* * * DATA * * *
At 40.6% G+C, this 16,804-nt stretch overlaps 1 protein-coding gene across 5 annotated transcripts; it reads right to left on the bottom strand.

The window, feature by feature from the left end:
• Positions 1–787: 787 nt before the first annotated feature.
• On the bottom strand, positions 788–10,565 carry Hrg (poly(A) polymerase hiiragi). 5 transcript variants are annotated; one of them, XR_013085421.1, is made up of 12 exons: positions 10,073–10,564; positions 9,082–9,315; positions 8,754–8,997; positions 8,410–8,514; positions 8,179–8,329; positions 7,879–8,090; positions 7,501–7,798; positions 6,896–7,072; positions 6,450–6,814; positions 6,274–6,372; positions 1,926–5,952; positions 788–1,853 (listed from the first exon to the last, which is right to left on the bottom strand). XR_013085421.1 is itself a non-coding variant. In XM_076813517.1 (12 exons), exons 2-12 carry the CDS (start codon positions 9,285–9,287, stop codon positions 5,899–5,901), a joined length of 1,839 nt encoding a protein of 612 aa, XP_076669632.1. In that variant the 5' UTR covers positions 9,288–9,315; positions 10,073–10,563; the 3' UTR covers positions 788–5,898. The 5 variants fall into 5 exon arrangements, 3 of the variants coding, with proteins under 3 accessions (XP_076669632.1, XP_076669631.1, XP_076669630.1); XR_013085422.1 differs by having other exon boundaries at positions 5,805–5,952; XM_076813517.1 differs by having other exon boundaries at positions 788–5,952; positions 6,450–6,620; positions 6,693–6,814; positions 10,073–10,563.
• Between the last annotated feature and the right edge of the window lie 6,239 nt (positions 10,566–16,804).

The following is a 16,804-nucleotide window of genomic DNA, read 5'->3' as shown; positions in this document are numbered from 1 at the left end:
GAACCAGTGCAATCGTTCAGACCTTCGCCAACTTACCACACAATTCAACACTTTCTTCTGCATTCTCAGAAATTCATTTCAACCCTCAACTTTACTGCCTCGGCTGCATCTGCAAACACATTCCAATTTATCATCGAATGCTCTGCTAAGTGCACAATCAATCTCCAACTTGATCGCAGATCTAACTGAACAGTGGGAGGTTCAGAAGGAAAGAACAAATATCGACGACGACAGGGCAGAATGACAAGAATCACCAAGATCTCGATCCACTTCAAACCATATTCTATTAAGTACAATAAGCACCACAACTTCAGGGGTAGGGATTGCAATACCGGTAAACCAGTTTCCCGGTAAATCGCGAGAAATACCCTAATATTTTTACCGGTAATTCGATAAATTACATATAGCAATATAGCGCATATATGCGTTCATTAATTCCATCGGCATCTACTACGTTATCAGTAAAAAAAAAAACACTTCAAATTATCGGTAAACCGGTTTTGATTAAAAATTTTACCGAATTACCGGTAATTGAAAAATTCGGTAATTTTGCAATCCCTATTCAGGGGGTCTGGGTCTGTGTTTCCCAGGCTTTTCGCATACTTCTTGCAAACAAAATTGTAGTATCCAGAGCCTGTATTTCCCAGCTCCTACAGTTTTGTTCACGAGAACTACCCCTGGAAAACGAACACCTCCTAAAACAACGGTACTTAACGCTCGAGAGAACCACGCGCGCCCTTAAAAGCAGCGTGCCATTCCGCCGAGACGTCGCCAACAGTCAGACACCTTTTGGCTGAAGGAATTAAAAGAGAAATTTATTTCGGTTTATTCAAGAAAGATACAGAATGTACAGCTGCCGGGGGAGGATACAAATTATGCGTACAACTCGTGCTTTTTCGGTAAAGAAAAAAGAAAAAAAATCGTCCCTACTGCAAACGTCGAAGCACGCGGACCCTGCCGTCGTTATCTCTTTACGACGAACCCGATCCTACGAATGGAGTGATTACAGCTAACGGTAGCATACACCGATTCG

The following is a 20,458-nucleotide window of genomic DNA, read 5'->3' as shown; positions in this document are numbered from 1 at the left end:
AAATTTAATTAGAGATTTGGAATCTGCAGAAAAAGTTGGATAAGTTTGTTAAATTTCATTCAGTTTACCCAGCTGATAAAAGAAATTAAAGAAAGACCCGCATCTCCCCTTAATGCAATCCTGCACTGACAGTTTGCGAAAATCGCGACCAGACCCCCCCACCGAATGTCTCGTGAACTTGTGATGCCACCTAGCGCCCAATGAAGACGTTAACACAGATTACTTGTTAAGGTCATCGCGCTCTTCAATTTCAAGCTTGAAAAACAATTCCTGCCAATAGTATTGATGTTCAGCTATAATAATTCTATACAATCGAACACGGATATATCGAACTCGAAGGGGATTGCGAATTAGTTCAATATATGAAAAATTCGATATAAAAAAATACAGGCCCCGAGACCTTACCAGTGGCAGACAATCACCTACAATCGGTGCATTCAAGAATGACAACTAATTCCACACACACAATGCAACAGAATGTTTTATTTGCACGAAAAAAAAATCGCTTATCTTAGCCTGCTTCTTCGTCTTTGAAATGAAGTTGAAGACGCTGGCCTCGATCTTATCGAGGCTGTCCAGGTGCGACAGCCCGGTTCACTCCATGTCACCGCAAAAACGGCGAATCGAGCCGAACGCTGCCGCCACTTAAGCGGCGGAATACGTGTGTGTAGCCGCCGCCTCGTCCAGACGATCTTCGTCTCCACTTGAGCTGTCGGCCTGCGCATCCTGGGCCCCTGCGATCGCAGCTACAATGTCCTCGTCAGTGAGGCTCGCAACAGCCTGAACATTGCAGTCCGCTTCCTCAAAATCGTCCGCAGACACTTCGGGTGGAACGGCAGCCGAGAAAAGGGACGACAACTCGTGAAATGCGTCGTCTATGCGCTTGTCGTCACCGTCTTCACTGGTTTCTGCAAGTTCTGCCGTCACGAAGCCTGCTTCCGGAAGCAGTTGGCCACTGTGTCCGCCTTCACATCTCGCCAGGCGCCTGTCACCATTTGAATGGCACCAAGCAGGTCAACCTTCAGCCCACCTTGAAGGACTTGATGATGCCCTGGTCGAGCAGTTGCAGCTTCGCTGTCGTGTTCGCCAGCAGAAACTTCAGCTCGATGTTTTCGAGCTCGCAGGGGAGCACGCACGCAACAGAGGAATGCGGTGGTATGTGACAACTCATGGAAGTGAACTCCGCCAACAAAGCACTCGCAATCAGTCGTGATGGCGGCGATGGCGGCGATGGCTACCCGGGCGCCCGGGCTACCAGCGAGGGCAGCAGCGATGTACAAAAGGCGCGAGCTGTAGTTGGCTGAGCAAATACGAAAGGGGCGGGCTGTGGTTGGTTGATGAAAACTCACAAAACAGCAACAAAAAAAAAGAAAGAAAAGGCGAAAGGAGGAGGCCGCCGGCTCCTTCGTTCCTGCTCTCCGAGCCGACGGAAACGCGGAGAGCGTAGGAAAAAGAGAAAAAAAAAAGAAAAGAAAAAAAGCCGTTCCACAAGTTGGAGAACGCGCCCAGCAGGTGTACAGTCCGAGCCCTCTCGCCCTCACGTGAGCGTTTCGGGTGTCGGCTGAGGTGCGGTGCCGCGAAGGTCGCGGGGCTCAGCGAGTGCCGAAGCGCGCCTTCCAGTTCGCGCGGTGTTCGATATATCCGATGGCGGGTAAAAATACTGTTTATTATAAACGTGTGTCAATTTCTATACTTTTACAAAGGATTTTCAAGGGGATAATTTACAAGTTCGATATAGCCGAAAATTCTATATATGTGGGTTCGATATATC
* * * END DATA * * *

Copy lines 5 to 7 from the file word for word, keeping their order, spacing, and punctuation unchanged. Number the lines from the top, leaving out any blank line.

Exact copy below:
• Between the last annotated feature and the right edge of the window lie 6,239 nt (positions 10,566–16,804).

The following is a 16,804-nucleotide window of genomic DNA, read 5'->3' as shown; positions in this document are numbered from 1 at the left end:
GAACCAGTGCAATCGTTCAGACCTTCGCCAACTTACCACACAATTCAACACTTTCTTCTGCATTCTCAGAAATTCATTTCAACCCTCAACTTTACTGCCTCGGCTGCATCTGCAAACACATTCCAATTTATCATCGAATGCTCTGCTAAGTGCACAATCAATCTCCAACTTGATCGCAGATCTAACTGAACAGTGGGAGGTTCAGAAGGAAAGAACAAATATCGACGACGACAGGGCAGAATGACAAGAATCACCAAGATCTCGATCCACTTCAAACCATATTCTATTAAGTACAATAAGCACCACAACTTCAGGGGTAGGGATTGCAATACCGGTAAACCAGTTTCCCGGTAAATCGCGAGAAATACCCTAATATTTTTACCGGTAATTCGATAAATTACATATAGCAATATAGCGCATATATGCGTTCATTAATTCCATCGGCATCTACTACGTTATCAGTAAAAAAAAAAACACTTCAAATTATCGGTAAACCGGTTTTGATTAAAAATTTTACCGAATTACCGGTAATTGAAAAATTCGGTAATTTTGCAATCCCTATTCAGGGGGTCTGGGTCTGTGTTTCCCAGGCTTTTCGCATACTTCTTGCAAACAAAATTGTAGTATCCAGAGCCTGTATTTCCCAGCTCCTACAGTTTTGTTCACGAGAACTACCCCTGGAAAACGAACACCTCCTAAAACAACGGTACTTAACGCTCGAGAGAACCACGCGCGCCCTTAAAAGCAGCGTGCCATTCCGCCGAGACGTCGCCAACAGTCAGACACCTTTTGGCTGAAGGAATTAAAAGAGAAATTTATTTCGGTTTATTCAAGAAAGATACAGAATGTACAGCTGCCGGGGGAGGATACAAATTATGCGTACAACTCGTGCTTTTTCGGTAAAGAAAAAAGAAAAAAAATCGTCCCTACTGCAAACGTCGAAGCACGCGGACCCTGCCGTCGTTATCTCTTTACGACGAACCCGATCCTACGAATGGAGTGATTACAGCTAACGGTAGCATACACCGATTCG